Where a single controller of type virtio-serial is created and up to 32 channels can be associated with a single controller and multiple controllers can be specified. The convention is to use the name of the VM in the host path {vm_name} and to increment {channel_num} for each channel, likewise the port value {N} must be incremented for each channel.

Each channel on the host will appear in path, the directory /tmp/powermonitor/ must first be created and given qemu permissions

mkdir /tmp/powermonitor/
chown qemu:qemu /tmp/powermonitor

Note that files and directories within /tmp are generally removed upon rebooting the host and the above steps may need to be carried out after each reboot.

The serial device as it appears on a VM is configured with the target element attribute name and must be in the form of virtio.serial.port.poweragent.{vm_channel_num}, where vm_channel_num is typically the lcore channel to be used in DPDK VM applications.

Each channel on a VM will be present at /dev/virtio-ports/virtio.serial.port.poweragent.{vm_channel_num}

32.4. Compiling and Running the Host Application

32.4.1. Compiling

  1. export RTE_SDK=/path/to/rte_sdk
  2. cd ${RTE_SDK}/examples/vm_power_manager
  3. make

32.4.2. Running

The application does not have any specific command line options other than EAL:

./build/vm_power_mgr [EAL options]

The application requires exactly two cores to run, one core is dedicated to the CLI, while the other is dedicated to the channel endpoint monitor, for example to run on cores 0 & 1 on a system with 4 memory channels:

./build/vm_power_mgr -c 0x3 -n 4

After successful initialisation the user is presented with VM Power Manager CLI:


Virtual Machines can now be added to the VM Power Manager:

vm_power> add_vm {vm_name}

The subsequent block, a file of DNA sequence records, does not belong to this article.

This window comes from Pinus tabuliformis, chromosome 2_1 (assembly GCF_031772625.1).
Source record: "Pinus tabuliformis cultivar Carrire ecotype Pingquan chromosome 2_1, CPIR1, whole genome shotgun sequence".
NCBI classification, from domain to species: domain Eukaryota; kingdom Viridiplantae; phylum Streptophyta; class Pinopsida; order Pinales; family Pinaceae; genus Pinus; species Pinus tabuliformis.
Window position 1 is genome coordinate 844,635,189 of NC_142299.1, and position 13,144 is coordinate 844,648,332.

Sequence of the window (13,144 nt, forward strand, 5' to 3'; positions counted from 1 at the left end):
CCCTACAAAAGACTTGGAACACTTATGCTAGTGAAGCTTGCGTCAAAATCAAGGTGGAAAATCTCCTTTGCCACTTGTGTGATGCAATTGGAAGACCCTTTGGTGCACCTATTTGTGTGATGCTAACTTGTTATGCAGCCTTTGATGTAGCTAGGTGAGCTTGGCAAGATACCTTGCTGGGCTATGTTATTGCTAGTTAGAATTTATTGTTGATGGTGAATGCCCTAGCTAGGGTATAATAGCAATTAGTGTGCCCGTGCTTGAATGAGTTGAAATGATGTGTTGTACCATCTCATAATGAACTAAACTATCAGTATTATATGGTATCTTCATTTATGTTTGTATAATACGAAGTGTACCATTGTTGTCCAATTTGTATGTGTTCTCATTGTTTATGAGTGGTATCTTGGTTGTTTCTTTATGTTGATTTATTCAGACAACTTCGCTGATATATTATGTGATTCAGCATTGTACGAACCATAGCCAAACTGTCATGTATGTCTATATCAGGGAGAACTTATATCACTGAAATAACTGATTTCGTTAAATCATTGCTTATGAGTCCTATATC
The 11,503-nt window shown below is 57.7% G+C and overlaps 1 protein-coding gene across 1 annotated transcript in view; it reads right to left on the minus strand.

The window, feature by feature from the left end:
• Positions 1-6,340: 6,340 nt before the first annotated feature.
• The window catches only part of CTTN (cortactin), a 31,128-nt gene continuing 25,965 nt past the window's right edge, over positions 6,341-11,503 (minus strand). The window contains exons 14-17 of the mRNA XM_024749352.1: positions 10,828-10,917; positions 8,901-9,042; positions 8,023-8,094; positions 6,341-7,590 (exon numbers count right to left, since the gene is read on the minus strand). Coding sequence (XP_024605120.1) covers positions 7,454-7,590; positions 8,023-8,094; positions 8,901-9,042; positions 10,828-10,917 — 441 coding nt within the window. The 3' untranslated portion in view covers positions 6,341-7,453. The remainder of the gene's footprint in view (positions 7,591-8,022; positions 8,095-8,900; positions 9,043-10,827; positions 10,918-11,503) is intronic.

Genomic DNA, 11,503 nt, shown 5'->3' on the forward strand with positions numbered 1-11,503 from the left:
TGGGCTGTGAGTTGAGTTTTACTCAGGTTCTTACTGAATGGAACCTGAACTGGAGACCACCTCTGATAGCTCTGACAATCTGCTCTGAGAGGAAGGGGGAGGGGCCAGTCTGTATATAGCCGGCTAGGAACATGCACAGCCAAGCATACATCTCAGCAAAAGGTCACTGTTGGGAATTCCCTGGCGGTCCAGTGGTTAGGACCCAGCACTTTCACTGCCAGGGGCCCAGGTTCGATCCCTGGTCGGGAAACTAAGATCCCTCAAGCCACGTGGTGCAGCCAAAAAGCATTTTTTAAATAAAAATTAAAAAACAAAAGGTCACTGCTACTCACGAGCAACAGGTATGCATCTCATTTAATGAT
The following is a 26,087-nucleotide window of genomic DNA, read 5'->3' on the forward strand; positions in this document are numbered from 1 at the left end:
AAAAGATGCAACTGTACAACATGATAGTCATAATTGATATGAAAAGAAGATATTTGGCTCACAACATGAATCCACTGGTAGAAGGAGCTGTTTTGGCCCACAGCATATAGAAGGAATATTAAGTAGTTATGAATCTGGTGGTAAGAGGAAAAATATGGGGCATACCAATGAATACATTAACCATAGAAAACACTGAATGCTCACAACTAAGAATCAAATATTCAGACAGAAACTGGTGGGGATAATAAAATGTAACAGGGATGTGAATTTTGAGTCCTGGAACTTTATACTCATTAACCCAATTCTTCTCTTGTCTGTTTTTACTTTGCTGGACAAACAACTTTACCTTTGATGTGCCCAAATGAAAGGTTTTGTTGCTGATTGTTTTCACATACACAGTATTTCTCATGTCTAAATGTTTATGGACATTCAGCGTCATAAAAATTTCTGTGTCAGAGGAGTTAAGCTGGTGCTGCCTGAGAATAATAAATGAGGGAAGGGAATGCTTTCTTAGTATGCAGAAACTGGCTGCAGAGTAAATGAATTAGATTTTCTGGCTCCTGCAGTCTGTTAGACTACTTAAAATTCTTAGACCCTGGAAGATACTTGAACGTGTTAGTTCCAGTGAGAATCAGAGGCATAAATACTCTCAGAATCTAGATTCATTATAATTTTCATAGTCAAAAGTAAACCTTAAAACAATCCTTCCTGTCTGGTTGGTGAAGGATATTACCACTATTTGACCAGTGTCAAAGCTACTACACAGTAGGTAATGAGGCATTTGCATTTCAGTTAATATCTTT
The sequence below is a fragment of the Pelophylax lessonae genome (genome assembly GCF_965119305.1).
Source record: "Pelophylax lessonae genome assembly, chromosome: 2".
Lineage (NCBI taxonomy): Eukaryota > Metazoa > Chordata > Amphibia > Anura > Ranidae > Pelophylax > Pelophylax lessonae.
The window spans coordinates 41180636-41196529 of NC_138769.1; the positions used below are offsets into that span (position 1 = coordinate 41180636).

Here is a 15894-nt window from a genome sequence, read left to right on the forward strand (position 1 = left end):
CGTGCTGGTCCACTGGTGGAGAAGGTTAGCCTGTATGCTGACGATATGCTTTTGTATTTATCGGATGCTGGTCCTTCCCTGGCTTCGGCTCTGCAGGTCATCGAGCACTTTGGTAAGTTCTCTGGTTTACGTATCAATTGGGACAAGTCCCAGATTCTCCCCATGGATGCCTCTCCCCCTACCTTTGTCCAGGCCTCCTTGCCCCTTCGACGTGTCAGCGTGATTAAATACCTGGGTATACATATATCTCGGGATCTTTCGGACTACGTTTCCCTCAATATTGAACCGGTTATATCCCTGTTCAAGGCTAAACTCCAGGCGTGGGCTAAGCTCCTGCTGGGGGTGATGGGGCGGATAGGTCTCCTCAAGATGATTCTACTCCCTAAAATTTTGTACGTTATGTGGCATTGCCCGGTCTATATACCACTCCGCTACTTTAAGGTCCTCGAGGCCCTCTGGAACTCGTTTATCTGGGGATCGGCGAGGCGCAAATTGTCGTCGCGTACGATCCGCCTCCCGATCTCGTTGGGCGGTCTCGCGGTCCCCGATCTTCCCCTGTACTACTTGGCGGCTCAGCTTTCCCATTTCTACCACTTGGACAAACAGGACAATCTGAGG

When a {vm_name} is specified with the add_vm command a lookup is performed with libvirt to ensure that the VM exists, {vm_name} is used as an unique identifier to associate channels with a particular VM and for executing operations on a VM within the CLI. VMs do not have to be running in order to add them.

A number of commands can be issued via the CLI in relation to VMs:

Remove a Virtual Machine identified by {vm_name} from the VM Power Manager.

rm_vm {vm_name}

Add communication channels for the specified VM, the virtio channels must be enabled in the VM configuration(qemu/libvirt) and the associated VM must be active. {list} is a comma-separated list of channel numbers to add, using the keyword ‘all’ will attempt to add all channels for the VM:

add_channels {vm_name} {list}|all

Enable or disable the communication channels in {list}(comma-separated) for the specified VM, alternatively list can be replaced with keyword ‘all’. Disabled channels will still receive packets on the host, however the commands they specify will be ignored. Set status to ‘enabled’ to begin processing requests again:

set_channel_status {vm_name} {list}|all enabled|disabled

Print to the CLI the information on the specified VM, the information lists the number of vCPUS, the pinning to pCPU(s) as a bit mask, along with any communication channels associated with each VM, along with the status of each channel:

show_vm {vm_name}

Set the binding of Virtual CPU on VM with name {vm_name} to the Physical CPU mask:

set_pcpu_mask {vm_name} {vcpu} {pcpu}

Set the binding of Virtual CPU on VM to the Physical CPU:

set_pcpu {vm_name} {vcpu} {pcpu}

Manual control and inspection can also be carried in relation CPU frequency scaling:

Get the current frequency for each core specified in the mask:

show_cpu_freq_mask {mask}

Set the current frequency for the cores specified in {core_mask} by scaling each up/down/min/max:

set_cpu_freq {core_mask} up|down|min|max

Get the current frequency for the specified core:

show_cpu_freq {core_num}

Set the current frequency for the specified core by scaling up/down/min/max:

set_cpu_freq {core_num} up|down|min|max

32.5. Compiling and Running the Guest Applications

For compiling and running l3fwd-power, see Chapter 11 “L3 Forwarding with Power Management Application”.

A guest CLI is also provided for validating the setup.

For both l3fwd-power and guest CLI, the channels for the VM must be monitored by the host application using the add_channels command on the host.

32.5.1. Compiling

  1. export RTE_SDK=/path/to/rte_sdk
  2. cd ${RTE_SDK}/examples/vm_power_manager/guest_cli
  3. make

32.5.2. Running

The application does not have any specific command line options other than EAL:

./build/vm_power_mgr [EAL options]

The application for example purposes uses a channel for each lcore enabled, for example to run on cores 0,1,2,3 on a system with 4 memory channels:

./build/guest_vm_power_mgr -c 0xf -n 4

After successful initialisation the user is presented with VM Power Manager Guest CLI:


To change the frequency of a lcore, use the set_cpu_freq command. Where {core_num} is the lcore and channel to change frequency by scaling up/down/min/max.

set_cpu_freq {core_num} up|down|min|max